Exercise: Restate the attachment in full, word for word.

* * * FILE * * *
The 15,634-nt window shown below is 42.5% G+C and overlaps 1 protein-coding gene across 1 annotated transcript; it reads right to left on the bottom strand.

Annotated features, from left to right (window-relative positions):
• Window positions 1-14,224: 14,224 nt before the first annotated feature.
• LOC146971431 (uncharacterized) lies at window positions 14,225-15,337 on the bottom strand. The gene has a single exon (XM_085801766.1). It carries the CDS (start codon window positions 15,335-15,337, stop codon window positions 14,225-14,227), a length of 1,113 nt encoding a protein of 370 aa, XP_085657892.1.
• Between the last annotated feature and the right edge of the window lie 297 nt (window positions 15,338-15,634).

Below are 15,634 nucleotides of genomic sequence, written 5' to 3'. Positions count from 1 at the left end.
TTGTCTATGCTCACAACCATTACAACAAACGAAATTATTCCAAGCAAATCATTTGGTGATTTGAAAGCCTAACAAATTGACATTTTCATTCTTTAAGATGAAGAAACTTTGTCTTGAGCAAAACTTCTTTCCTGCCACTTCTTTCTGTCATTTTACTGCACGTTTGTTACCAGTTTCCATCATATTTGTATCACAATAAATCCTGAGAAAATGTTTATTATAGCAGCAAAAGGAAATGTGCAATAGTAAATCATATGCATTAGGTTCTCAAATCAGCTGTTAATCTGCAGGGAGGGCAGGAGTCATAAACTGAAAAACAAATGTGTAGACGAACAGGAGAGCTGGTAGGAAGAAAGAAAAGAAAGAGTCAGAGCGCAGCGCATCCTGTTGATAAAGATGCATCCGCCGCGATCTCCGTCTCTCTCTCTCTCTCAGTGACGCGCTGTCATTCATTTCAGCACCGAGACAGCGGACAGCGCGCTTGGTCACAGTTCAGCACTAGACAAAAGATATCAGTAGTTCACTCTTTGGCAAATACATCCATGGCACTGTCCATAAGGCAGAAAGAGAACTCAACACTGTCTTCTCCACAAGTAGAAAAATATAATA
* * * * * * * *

The 15,634-nt window shown below is 42.5% G+C and overlaps 1 protein-coding gene across 1 annotated transcript; it reads right to left on the bottom strand.

Annotated features, from left to right (window-relative positions):
• Window positions 1-14,224: 14,224 nt before the first annotated feature.
• LOC146971431 (uncharacterized) lies at window positions 14,225-15,337 on the bottom strand. The gene has a single exon (XM_085801766.1). It carries the CDS (start codon window positions 15,335-15,337, stop codon window positions 14,225-14,227), a length of 1,113 nt encoding a protein of 370 aa, XP_085657892.1.
• Between the last annotated feature and the right edge of the window lie 297 nt (window positions 15,338-15,634).

Below are 15,634 nucleotides of genomic sequence, written 5' to 3'. Positions count from 1 at the left end.
TTGTCTATGCTCACAACCATTACAACAAACGAAATTATTCCAAGCAAATCATTTGGTGATTTGAAAGCCTAACAAATTGACATTTTCATTCTTTAAGATGAAGAAACTTTGTCTTGAGCAAAACTTCTTTCCTGCCACTTCTTTCTGTCATTTTACTGCACGTTTGTTACCAGTTTCCATCATATTTGTATCACAATAAATCCTGAGAAAATGTTTATTATAGCAGCAAAAGGAAATGTGCAATAGTAAATCATATGCATTAGGTTCTCAAATCAGCTGTTAATCTGCAGGGAGGGCAGGAGTCATAAACTGAAAAACAAATGTGTAGACGAACAGGAGAGCTGGTAGGAAGAAAGAAAAGAAAGAGTCAGAGCGCAGCGCATCCTGTTGATAAAGATGCATCCGCCGCGATCTCCGTCTCTCTCTCTCTCTCAGTGACGCGCTGTCATTCATTTCAGCACCGAGACAGCGGACAGCGCGCTTGGTCACAGTTCAGCACTAGACAAAAGATATCAGTAGTTCACTCTTTGGCAAATACATCCATGGCACTGTCCATAAGGCAGAAAGAGAACTCAACACTGTCTTCTCCACAAGTAGAAAAATATAATA